Zoning for cannabis stores could change to allow for more in Regina

A woman smokes a marijuana joint at a "Wake and Bake" legalized marijuana event in Toronto on October 17, 2018. THE CANADIAN PRESS/Christopher Katsarov

Zoning rules for cannabis stores have left potential businesses frustrated, and amendments could be made to alleviate those concerns, according to a report from City administration

The report said Regina is the only city in Canada that has a reciprocal buffer zone which means schools, parks, day care centres, enclosed rinks, public libraries, and public community centres are not allowed to move within one block or 600 feet of an already established cannabis shop. That rule has kept two to three new businesses from opening so far.

“We’re one of the only jurisdictions that have put that in place and that should be lifted as well, relative to if the child care centre is within that metre distance that they would be allowed to go there, because they’re clearly going to have a servicing need for that community as well,” said Sandra Masters, Mayor of Regina.

The Joint Cannabis Shop recently moved to a new location on Victoria Avenue in order to sell cannabis to customers.

“The reason we actually had to move here was because of the zoning laws, and it was only based on like 9 feet or something like that,” said Janae Miller, supervisor and key holder at The Joint Cannabis Shop.

Miller said changing the rule would be a positive for the area.

“It would open up a lot more opportunities for a lot more people I think and just job opportunities in general,” said Miller.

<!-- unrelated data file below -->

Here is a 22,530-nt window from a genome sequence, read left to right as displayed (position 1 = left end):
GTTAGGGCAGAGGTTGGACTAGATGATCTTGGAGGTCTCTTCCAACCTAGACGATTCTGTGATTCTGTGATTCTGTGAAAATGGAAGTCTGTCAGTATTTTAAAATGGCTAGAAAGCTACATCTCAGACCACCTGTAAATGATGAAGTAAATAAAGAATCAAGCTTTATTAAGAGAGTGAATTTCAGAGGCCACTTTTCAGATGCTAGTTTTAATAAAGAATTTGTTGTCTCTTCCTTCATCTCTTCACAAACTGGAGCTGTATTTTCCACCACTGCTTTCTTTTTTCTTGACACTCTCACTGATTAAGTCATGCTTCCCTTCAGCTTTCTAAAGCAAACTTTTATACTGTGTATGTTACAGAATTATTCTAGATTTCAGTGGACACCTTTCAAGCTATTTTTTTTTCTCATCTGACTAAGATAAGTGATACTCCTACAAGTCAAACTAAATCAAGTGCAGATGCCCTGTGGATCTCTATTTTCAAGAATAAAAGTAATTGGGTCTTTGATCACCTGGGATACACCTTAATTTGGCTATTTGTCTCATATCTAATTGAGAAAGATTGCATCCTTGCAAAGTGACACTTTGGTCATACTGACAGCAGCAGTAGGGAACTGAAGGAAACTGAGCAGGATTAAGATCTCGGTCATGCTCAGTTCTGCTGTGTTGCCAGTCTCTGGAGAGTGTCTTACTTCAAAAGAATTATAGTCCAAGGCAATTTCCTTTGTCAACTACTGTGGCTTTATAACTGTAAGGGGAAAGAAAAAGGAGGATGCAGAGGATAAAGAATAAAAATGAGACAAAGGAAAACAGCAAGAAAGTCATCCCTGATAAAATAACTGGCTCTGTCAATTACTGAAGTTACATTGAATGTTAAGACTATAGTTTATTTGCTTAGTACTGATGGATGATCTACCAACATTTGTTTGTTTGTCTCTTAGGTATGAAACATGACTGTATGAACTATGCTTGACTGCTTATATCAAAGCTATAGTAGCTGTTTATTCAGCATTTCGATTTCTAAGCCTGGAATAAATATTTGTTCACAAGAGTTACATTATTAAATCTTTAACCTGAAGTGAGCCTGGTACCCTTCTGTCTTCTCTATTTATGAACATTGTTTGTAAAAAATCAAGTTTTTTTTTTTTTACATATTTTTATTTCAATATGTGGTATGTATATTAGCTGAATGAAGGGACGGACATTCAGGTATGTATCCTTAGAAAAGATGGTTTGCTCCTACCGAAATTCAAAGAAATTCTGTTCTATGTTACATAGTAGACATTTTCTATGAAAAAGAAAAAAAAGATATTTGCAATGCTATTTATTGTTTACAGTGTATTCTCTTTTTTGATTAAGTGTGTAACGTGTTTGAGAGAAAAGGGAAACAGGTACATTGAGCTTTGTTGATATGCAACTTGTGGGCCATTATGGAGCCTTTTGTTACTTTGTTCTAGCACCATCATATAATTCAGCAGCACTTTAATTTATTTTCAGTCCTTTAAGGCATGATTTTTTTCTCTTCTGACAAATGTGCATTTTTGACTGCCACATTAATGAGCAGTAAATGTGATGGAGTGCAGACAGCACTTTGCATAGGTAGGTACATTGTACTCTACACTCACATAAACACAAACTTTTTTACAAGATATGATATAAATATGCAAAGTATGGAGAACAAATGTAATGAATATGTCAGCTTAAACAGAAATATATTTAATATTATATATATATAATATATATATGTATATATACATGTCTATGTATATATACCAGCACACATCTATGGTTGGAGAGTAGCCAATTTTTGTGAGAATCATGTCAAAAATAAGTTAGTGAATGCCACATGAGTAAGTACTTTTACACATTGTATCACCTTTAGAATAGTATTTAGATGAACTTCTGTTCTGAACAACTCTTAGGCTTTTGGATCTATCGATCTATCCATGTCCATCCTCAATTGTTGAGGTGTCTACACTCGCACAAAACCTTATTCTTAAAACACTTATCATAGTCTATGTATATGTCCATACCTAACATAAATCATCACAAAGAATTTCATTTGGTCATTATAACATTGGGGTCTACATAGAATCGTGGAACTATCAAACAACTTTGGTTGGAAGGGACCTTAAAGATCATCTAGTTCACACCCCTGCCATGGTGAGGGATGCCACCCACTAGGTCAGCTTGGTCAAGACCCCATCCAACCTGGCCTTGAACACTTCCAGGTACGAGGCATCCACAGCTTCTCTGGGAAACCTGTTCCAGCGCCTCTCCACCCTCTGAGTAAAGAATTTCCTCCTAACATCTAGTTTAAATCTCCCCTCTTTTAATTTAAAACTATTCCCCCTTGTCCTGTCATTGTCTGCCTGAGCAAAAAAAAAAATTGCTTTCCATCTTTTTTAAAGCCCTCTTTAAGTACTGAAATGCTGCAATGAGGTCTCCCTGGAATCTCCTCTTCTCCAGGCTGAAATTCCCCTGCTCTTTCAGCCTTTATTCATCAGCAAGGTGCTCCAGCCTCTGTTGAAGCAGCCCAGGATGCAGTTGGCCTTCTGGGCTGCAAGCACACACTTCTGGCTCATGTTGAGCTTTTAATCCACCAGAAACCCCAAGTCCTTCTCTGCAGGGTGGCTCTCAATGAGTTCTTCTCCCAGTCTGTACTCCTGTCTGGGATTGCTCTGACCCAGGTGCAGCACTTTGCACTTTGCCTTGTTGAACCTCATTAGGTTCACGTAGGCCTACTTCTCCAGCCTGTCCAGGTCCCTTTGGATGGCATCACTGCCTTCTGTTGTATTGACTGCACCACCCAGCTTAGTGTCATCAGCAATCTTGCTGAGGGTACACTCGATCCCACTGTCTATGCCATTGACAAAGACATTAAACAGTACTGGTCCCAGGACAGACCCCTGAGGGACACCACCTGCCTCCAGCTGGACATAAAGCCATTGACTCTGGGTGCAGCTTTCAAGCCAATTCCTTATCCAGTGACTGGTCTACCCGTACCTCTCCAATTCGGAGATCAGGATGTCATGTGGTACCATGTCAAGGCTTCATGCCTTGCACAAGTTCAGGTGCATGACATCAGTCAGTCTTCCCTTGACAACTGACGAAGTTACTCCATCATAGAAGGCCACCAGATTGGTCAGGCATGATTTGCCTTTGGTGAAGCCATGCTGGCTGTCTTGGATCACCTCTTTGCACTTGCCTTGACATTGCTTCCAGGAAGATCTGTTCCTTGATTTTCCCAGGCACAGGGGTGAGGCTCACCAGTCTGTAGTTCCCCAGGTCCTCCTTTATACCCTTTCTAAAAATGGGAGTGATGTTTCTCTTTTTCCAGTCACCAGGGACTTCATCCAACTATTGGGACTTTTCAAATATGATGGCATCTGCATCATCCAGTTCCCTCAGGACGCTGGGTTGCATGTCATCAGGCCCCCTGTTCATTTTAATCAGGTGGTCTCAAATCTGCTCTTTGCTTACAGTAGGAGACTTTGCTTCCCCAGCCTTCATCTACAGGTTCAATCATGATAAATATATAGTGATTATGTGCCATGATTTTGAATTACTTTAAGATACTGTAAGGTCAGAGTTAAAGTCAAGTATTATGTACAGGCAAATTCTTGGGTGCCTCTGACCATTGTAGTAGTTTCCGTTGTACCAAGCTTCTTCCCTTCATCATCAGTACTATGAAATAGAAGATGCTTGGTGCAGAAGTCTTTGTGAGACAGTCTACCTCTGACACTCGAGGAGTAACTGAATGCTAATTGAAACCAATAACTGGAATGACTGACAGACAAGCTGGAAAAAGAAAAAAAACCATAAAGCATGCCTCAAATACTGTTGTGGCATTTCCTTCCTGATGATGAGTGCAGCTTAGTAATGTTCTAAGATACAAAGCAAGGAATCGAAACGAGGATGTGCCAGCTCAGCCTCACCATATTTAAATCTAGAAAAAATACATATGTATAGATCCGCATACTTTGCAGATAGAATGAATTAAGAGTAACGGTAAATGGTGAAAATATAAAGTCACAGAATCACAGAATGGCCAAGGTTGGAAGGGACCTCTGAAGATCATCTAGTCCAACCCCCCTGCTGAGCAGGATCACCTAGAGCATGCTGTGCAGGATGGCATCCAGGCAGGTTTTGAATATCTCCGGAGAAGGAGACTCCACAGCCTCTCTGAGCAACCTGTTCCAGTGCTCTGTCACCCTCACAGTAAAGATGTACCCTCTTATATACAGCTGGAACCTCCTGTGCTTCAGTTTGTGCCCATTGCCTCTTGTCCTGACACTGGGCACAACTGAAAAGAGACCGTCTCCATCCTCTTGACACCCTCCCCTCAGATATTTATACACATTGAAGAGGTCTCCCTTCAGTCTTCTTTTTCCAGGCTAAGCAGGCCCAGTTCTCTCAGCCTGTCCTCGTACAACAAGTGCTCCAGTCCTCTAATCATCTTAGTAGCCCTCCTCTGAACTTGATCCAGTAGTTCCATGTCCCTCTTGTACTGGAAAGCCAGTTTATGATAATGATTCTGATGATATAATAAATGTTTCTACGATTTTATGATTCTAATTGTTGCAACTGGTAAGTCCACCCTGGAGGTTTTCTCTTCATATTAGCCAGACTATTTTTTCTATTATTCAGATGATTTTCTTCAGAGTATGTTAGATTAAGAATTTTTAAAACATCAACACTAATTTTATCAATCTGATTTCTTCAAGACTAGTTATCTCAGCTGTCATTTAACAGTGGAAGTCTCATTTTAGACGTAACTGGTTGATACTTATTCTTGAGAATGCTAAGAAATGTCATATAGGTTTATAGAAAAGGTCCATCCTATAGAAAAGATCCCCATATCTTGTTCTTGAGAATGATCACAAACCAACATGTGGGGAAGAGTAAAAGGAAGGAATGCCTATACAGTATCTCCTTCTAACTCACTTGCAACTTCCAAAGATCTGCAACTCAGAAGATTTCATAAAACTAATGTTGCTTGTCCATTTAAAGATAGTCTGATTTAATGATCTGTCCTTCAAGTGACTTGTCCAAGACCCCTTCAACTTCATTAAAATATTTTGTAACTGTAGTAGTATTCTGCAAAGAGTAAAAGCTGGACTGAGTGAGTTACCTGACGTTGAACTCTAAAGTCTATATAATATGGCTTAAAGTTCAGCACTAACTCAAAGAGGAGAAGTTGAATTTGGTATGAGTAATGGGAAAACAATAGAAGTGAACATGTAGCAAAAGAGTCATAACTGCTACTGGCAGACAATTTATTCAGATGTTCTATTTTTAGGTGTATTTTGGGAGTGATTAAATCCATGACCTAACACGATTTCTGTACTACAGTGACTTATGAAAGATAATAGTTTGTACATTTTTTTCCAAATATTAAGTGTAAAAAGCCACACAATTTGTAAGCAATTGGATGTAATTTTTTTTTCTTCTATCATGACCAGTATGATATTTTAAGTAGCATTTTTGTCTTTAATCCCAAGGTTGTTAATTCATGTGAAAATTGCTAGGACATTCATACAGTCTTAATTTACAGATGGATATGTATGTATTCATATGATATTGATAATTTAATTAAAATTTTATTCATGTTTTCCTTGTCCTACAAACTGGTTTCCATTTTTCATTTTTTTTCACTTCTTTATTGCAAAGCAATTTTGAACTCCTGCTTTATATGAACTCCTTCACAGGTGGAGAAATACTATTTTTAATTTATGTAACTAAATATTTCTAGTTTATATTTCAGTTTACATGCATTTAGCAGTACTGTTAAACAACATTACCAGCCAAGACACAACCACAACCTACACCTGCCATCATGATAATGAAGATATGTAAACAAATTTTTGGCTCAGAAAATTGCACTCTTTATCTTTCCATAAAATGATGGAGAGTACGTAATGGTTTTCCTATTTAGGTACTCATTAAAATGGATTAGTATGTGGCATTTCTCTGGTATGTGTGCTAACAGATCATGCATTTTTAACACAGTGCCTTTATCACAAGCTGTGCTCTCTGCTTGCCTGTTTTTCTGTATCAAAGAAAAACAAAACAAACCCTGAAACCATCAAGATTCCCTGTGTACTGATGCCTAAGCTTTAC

The report also found the majority of cannabis sales in Regina are happening at legal stores.

About 68 per cent of Canadian consumers said they bought at least some of their cannabis from a legal source in 2020.

The administration report said Regina would need roughly 24 licensed cannabis stores in order to disrupt the black market. Currently there are 11 in the city, as well as 14 approved development permits, that are awaiting approval from the Saskatchewan Liquor and Gaming Authority.

The Regina Police service has seen an increase in impaired operation by drugs, according to the report. However, the majority of impaired driving incidents involved other drugs besides cannabis or a combination of drugs and alcohol.

“Cannabis is not having a negative impact in the community, of course the biggest concern is making sure that youth are not exposed,” said Chris Holden, City Manager.

“Those concerns haven’t materialized and in fact it is pretty much relative to a liquor store now,” said Masters.

Masters expects the zoning bylaw will eventually change to be more in line with how liquor stores function in the city

Administration is expected bring forward a report on zoning later this year, which will make recommendations on what could be changed.